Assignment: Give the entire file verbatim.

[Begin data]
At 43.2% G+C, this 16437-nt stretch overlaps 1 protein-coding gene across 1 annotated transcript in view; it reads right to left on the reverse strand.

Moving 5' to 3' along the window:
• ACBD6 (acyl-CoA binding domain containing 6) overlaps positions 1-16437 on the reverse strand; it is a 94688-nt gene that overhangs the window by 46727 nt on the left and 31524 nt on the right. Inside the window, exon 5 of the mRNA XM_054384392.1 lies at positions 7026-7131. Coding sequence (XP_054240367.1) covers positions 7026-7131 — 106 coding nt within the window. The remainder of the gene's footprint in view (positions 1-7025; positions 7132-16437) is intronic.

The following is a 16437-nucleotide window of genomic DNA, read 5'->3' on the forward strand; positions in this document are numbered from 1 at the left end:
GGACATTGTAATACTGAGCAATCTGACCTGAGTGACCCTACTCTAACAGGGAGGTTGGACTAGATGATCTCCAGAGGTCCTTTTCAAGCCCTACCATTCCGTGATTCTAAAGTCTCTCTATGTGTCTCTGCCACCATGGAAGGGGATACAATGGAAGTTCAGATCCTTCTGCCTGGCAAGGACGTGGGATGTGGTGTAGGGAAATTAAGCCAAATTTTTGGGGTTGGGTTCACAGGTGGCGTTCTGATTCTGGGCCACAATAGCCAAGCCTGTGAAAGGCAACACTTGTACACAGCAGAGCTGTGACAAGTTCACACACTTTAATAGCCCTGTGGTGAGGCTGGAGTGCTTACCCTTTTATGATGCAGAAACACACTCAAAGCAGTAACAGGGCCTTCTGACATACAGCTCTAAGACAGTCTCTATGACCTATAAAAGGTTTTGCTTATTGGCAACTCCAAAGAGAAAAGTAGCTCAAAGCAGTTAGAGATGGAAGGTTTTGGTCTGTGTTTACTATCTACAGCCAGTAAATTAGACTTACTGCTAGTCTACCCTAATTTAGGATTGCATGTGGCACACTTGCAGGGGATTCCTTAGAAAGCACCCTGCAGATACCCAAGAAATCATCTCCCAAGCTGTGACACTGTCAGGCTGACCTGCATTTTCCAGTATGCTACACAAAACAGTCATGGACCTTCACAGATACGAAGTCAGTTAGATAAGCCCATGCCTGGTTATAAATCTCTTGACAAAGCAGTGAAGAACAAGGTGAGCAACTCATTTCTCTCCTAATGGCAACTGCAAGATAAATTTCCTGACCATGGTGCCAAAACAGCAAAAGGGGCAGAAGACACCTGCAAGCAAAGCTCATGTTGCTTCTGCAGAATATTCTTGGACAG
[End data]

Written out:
At 43.2% G+C, this 16437-nt stretch overlaps 1 protein-coding gene across 1 annotated transcript in view; it reads right to left on the reverse strand.

Moving 5' to 3' along the window:
• ACBD6 (acyl-CoA binding domain containing 6) overlaps positions 1-16437 on the reverse strand; it is a 94688-nt gene that overhangs the window by 46727 nt on the left and 31524 nt on the right. Inside the window, exon 5 of the mRNA XM_054384392.1 lies at positions 7026-7131. Coding sequence (XP_054240367.1) covers positions 7026-7131 — 106 coding nt within the window. The remainder of the gene's footprint in view (positions 1-7025; positions 7132-16437) is intronic.

The following is a 16437-nucleotide window of genomic DNA, read 5'->3' on the forward strand; positions in this document are numbered from 1 at the left end:
GGACATTGTAATACTGAGCAATCTGACCTGAGTGACCCTACTCTAACAGGGAGGTTGGACTAGATGATCTCCAGAGGTCCTTTTCAAGCCCTACCATTCCGTGATTCTAAAGTCTCTCTATGTGTCTCTGCCACCATGGAAGGGGATACAATGGAAGTTCAGATCCTTCTGCCTGGCAAGGACGTGGGATGTGGTGTAGGGAAATTAAGCCAAATTTTTGGGGTTGGGTTCACAGGTGGCGTTCTGATTCTGGGCCACAATAGCCAAGCCTGTGAAAGGCAACACTTGTACACAGCAGAGCTGTGACAAGTTCACACACTTTAATAGCCCTGTGGTGAGGCTGGAGTGCTTACCCTTTTATGATGCAGAAACACACTCAAAGCAGTAACAGGGCCTTCTGACATACAGCTCTAAGACAGTCTCTATGACCTATAAAAGGTTTTGCTTATTGGCAACTCCAAAGAGAAAAGTAGCTCAAAGCAGTTAGAGATGGAAGGTTTTGGTCTGTGTTTACTATCTACAGCCAGTAAATTAGACTTACTGCTAGTCTACCCTAATTTAGGATTGCATGTGGCACACTTGCAGGGGATTCCTTAGAAAGCACCCTGCAGATACCCAAGAAATCATCTCCCAAGCTGTGACACTGTCAGGCTGACCTGCATTTTCCAGTATGCTACACAAAACAGTCATGGACCTTCACAGATACGAAGTCAGTTAGATAAGCCCATGCCTGGTTATAAATCTCTTGACAAAGCAGTGAAGAACAAGGTGAGCAACTCATTTCTCTCCTAATGGCAACTGCAAGATAAATTTCCTGACCATGGTGCCAAAACAGCAAAAGGGGCAGAAGACACCTGCAAGCAAAGCTCATGTTGCTTCTGCAGAATATTCTTGGACAG